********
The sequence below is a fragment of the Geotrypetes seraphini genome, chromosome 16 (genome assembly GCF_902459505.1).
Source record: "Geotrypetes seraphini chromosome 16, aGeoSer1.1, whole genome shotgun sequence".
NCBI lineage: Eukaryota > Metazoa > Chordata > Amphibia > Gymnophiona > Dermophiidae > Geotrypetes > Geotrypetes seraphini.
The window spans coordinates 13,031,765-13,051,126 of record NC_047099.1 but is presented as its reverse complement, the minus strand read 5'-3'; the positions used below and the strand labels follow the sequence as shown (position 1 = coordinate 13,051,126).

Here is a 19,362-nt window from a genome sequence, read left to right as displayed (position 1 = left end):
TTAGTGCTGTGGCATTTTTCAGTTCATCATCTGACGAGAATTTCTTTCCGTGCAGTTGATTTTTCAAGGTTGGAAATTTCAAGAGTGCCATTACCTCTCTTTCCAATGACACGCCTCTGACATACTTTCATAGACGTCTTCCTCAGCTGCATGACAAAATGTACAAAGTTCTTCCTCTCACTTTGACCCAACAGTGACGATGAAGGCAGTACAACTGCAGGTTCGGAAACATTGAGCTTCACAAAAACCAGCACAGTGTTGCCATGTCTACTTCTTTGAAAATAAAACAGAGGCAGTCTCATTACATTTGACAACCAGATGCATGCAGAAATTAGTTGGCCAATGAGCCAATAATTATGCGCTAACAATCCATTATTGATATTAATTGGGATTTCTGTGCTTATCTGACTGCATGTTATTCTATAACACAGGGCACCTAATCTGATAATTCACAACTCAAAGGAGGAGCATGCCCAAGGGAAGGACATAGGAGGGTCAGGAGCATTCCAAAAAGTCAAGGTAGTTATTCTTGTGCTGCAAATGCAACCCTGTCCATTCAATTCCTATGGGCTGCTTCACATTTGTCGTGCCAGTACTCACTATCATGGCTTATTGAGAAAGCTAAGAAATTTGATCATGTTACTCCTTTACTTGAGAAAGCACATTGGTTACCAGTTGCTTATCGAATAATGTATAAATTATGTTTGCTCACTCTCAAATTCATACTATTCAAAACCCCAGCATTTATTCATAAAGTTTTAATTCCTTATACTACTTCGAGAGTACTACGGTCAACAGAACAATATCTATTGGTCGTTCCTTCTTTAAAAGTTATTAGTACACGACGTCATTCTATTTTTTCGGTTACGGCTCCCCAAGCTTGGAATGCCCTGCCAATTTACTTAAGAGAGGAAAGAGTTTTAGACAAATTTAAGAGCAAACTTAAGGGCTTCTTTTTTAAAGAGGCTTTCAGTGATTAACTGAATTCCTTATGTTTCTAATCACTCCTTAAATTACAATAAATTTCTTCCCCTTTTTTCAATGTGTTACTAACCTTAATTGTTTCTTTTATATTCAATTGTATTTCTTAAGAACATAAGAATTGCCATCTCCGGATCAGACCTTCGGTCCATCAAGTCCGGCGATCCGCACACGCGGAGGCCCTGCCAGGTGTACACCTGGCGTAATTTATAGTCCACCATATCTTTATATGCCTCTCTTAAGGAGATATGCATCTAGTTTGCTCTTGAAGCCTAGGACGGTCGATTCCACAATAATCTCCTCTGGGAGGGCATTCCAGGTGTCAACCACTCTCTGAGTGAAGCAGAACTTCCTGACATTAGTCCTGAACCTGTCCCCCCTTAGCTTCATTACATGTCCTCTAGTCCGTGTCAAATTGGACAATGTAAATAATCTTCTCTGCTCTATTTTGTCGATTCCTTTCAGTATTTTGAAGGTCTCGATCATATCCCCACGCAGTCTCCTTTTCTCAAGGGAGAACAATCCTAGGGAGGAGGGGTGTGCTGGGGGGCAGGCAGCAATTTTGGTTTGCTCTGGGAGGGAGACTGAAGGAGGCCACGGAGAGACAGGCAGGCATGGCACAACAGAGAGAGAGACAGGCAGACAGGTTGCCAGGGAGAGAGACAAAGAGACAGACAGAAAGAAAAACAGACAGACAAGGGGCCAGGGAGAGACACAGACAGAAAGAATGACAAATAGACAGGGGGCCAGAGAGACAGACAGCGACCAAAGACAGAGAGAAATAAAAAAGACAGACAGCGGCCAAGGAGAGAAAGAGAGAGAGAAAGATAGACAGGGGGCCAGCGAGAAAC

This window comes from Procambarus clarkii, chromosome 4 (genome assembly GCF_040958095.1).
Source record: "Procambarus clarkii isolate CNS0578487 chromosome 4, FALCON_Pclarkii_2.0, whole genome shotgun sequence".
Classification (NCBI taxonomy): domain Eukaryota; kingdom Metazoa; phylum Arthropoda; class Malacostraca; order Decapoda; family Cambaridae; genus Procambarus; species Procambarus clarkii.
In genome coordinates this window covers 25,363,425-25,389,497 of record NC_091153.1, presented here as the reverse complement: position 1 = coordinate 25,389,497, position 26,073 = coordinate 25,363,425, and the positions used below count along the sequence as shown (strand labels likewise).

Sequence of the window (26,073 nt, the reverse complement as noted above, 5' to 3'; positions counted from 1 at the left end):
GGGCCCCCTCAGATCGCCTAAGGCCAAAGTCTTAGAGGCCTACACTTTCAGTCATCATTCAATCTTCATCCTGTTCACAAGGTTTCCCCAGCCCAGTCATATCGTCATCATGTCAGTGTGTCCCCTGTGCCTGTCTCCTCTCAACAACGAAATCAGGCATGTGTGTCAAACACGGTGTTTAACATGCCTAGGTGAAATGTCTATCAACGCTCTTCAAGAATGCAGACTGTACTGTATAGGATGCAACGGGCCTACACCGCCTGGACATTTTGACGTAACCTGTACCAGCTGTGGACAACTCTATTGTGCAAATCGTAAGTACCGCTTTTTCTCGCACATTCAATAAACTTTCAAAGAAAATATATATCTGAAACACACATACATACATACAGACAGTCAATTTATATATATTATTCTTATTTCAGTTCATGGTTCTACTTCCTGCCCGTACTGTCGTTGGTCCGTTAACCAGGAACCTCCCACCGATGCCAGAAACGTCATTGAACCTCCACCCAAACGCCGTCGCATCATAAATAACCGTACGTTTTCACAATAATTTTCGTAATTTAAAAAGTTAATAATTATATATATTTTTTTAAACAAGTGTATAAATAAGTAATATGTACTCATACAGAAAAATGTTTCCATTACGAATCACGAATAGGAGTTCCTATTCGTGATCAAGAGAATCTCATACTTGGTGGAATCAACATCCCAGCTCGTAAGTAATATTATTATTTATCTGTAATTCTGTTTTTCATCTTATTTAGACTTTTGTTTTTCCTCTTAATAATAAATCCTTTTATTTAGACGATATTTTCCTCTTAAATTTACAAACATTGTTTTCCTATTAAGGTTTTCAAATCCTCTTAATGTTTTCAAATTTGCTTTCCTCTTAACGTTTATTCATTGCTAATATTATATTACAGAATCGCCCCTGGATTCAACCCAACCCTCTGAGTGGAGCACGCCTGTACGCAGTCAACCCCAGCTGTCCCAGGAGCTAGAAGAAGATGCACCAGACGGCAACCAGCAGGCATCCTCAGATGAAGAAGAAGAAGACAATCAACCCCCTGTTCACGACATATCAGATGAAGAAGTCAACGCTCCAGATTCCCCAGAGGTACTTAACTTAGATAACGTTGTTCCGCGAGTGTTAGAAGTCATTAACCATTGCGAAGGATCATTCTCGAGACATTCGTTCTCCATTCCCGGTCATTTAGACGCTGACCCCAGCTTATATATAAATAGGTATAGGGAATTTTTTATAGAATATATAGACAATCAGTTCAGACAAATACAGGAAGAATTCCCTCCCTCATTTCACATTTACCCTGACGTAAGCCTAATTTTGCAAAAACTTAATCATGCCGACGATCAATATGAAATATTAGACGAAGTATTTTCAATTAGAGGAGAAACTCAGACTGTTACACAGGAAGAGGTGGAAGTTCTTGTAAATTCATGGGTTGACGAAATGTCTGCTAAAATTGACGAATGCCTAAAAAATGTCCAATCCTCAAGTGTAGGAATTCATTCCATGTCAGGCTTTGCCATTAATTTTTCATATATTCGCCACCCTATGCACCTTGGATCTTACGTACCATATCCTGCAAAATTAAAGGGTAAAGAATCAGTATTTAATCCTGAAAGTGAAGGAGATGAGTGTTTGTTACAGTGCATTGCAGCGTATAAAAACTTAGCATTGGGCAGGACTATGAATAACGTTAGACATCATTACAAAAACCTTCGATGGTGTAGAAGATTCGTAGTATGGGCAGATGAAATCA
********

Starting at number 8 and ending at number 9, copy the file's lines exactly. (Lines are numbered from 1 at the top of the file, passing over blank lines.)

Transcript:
Source record: "Procambarus clarkii isolate CNS0578487 chromosome 4, FALCON_Pclarkii_2.0, whole genome shotgun sequence".
Classification (NCBI taxonomy): domain Eukaryota; kingdom Metazoa; phylum Arthropoda; class Malacostraca; order Decapoda; family Cambaridae; genus Procambarus; species Procambarus clarkii.